A plague vaccine might help bring one of the most endangered mammals in North America back to Northwest Wyoming where they were discovered. Black Footed Ferrets may be restored to the Pitchfork Ranch near Meeteetse, because their food, prairie dogs, are coming back.
An angry black footed ferret barks as she tries to get back into the darkened part of her cage. She was brought to Meeteetse for the media and Game and Fish Commissioners to see one of the most endangered mammals in North America. They still number only in the hundreds, after more than four thousand born in captive breeding programs were returned to the wild.
Why aren’t black footed ferrets surviving? Partly because their only food source, prairie dogs, are being wiped out by the plague.
About four years ago, the U.S. Fish and Wildlife Service started testing a new plague vaccine in the lab. Dr. Tonie Rockie developed it.
Rockie said, “We needed to find a way to distribute large numbers of vaccine and oral baits is the way to go. So we just had some precedent already from the oral rabies vaccine.“
Three years ago, Wyoming Game and Fish biologists started testing it in one place in Wyoming: the Pitchfork Ranch, near Meeteetse…almost 30 years after the plague killed most of the prairie dogs here, and forced the evacuation of the world’s last wild colony of black footed ferrets.
Scientists believed the ferrets were extinct by 1979…Then, a Meeteetse rancher’s dog brought a dead one to his home in 1981. The rancher, John Hogg, has passed away. But in 2007, he recalled the incident
Hog said, “We took it down to a taxidermist here in town here, and he said, ‘Oh my God, you got a ferret, and I said what the hell’s that?”
Dennie Hammer was one of two federal biologists who discovered a live ferret on the Pitchfork Ranch next to Hawgs ranch in October, 1981.
He recalled, “That was one of the happiest days of my life.”
The science world was stunned when about 122 ferrets were found on the Pitchfork. But, then disease started killing the ferrets, and their food source, the prairie dogs. Hammer says it was one of the worst days in his life..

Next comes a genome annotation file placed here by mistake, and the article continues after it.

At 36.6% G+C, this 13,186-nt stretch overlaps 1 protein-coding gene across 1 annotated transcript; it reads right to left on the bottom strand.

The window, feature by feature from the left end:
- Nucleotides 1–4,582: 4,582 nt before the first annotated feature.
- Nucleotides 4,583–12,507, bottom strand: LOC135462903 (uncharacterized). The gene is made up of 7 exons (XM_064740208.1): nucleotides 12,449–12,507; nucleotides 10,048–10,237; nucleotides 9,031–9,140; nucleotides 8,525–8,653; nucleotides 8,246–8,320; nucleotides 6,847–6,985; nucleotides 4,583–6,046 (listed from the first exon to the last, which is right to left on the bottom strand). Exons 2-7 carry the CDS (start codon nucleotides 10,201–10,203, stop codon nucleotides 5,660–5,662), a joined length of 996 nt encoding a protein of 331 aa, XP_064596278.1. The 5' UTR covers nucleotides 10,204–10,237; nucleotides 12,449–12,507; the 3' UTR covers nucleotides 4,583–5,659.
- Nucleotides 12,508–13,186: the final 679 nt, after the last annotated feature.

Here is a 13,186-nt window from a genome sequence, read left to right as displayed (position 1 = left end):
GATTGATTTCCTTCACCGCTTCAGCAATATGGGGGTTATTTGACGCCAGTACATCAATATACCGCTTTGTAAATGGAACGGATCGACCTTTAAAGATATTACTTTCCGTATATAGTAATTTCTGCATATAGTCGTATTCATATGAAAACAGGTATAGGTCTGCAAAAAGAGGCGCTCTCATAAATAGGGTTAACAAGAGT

Hammer said, “When Sylvatic plague and canine distemper in the same prairie dog colony where we found the black footed ferret.”
There were only 18 ferrets left, when they had to be taken off the land, and put in breeding facilities.
Since then, the U.S. Fish and Wildlife Service has released ferrets in several states. About thirty ferrets were counted in Wyoming’s Shirley Basin last year. An estimated one to three hundred live in the wild.
Wyoming wants to bring more ferrets back to the state, so the Game and Fish Department has asked the Service for a 10J rule designation. That would allow ferrets, and their food, white tailed prairie dogs, to be established on private lands….with protection for the landowners if an animal is accidentally killed.
Dr. Lenox Baker owns the Pitchfork Ranch. He bought it in 1999, partly because the last ferrets were found here.
Baker admitted, “It was one of the attractive things about it. Certainly was.“
He wants them back.
He explained, “We’re very much interested in trying to get the ferret back. And that’s why we’re doing the study with the prairie dogs. If the prairie dog population increases here and we get rid of the plague, then one of the plans is to have the ferret reintroduced here.”
Because of the promising results of the vaccine developed by Dr. Rockie, he may get his wish.
For three years, Wyoming Game and Fish biologists have been putting out thousands of small peanut butter flavored vaccine laced chewies in the prairie dog colonies. Then they trap the wild rodents, take hair and blood samples, tag them, and count them.
Biologist Jess Boulerice says the colony seems to be doubling in size each year:
He said, “Three years I’ve been here it has certainly grown. We can see it grow, you walk out and just see more prairie dogs.”
Prairie dogs are hated by some ranchers, because they say they damage the rangeland. But Pitchfork Ranch owner Lenox Baker says a healthy black footed ferret population would control the population.
If the study confirms the vaccine works, and if the 10j rule is enacted in Wyoming, biologists say prairie dogs will thrive on this ranch, and the black footed ferret may once again have a stable population at the Pitchfork.